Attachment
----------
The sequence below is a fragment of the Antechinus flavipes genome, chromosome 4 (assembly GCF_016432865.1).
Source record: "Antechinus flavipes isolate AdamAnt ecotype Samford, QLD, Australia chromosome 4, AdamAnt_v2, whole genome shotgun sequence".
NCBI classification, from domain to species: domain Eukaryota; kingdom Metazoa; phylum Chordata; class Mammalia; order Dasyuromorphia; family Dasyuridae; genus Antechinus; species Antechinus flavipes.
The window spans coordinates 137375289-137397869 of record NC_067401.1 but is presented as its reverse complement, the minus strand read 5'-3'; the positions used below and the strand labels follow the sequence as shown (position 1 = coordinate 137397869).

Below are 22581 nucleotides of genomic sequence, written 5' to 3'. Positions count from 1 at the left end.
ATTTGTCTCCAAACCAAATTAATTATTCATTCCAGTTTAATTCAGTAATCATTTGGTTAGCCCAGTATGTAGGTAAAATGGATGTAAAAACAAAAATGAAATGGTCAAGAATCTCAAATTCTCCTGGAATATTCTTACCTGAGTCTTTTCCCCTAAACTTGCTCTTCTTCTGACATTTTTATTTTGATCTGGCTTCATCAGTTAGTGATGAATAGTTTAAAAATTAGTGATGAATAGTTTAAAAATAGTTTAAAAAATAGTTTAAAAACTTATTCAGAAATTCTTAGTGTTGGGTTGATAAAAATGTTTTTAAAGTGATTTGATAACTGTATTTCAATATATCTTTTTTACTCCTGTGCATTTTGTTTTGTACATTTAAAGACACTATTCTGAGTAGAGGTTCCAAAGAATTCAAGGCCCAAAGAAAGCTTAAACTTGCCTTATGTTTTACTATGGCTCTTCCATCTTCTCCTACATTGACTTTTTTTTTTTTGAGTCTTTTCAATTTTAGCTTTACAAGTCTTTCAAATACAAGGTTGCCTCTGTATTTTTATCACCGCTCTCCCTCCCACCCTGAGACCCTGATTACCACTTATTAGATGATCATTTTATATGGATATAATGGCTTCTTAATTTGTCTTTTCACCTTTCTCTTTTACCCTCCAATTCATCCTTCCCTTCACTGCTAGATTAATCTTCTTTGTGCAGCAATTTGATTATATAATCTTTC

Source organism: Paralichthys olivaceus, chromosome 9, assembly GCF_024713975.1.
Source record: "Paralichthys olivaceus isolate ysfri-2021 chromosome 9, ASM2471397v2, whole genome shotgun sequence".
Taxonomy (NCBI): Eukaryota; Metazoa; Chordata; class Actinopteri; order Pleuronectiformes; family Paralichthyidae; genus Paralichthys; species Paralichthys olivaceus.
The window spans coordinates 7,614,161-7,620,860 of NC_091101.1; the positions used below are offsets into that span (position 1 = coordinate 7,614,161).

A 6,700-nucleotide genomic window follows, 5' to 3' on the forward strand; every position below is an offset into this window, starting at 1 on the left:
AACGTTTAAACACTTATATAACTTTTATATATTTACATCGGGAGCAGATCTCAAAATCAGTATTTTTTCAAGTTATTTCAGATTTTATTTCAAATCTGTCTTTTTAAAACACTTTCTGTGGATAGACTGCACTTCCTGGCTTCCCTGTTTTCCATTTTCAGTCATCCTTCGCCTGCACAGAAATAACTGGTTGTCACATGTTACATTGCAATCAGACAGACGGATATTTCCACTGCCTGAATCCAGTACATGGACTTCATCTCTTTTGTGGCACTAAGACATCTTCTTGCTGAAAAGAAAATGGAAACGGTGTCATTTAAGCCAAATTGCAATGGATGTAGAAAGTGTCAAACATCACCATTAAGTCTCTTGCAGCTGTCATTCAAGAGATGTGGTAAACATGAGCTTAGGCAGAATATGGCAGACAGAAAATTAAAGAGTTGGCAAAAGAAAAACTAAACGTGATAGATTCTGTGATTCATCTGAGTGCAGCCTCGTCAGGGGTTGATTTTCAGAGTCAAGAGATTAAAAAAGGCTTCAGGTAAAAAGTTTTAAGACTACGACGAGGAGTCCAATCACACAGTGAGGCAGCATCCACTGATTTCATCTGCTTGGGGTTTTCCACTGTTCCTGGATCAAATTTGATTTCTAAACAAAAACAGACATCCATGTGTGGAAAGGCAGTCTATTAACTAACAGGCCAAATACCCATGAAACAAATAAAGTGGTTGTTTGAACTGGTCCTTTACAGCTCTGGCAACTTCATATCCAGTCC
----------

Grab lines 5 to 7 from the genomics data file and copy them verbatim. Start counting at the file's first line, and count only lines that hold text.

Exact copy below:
Below are 22581 nucleotides of genomic sequence, written 5' to 3'. Positions count from 1 at the left end.
ATTTGTCTCCAAACCAAATTAATTATTCATTCCAGTTTAATTCAGTAATCATTTGGTTAGCCCAGTATGTAGGTAAAATGGATGTAAAAACAAAAATGAAATGGTCAAGAATCTCAAATTCTCCTGGAATATTCTTACCTGAGTCTTTTCCCCTAAACTTGCTCTTCTTCTGACATTTTTATTTTGATCTGGCTTCATCAGTTAGTGATGAATAGTTTAAAAATTAGTGATGAATAGTTTAAAAATAGTTTAAAAAATAGTTTAAAAACTTATTCAGAAATTCTTAGTGTTGGGTTGATAAAAATGTTTTTAAAGTGATTTGATAACTGTATTTCAATATATCTTTTTTACTCCTGTGCATTTTGTTTTGTACATTTAAAGACACTATTCTGAGTAGAGGTTCCAAAGAATTCAAGGCCCAAAGAAAGCTTAAACTTGCCTTATGTTTTACTATGGCTCTTCCATCTTCTCCTACATTGACTTTTTTTTTTTTGAGTCTTTTCAATTTTAGCTTTACAAGTCTTTCAAATACAAGGTTGCCTCTGTATTTTTATCACCGCTCTCCCTCCCACCCTGAGACCCTGATTACCACTTATTAGATGATCATTTTATATGGATATAATGGCTTCTTAATTTGTCTTTTCACCTTTCTCTTTTACCCTCCAATTCATCCTTCCCTTCACTGCTAGATTAATCTTCTTTGTGCAGCAATTTGATTATATAATCTTTC

Source organism: Paralichthys olivaceus, chromosome 9, assembly GCF_024713975.1.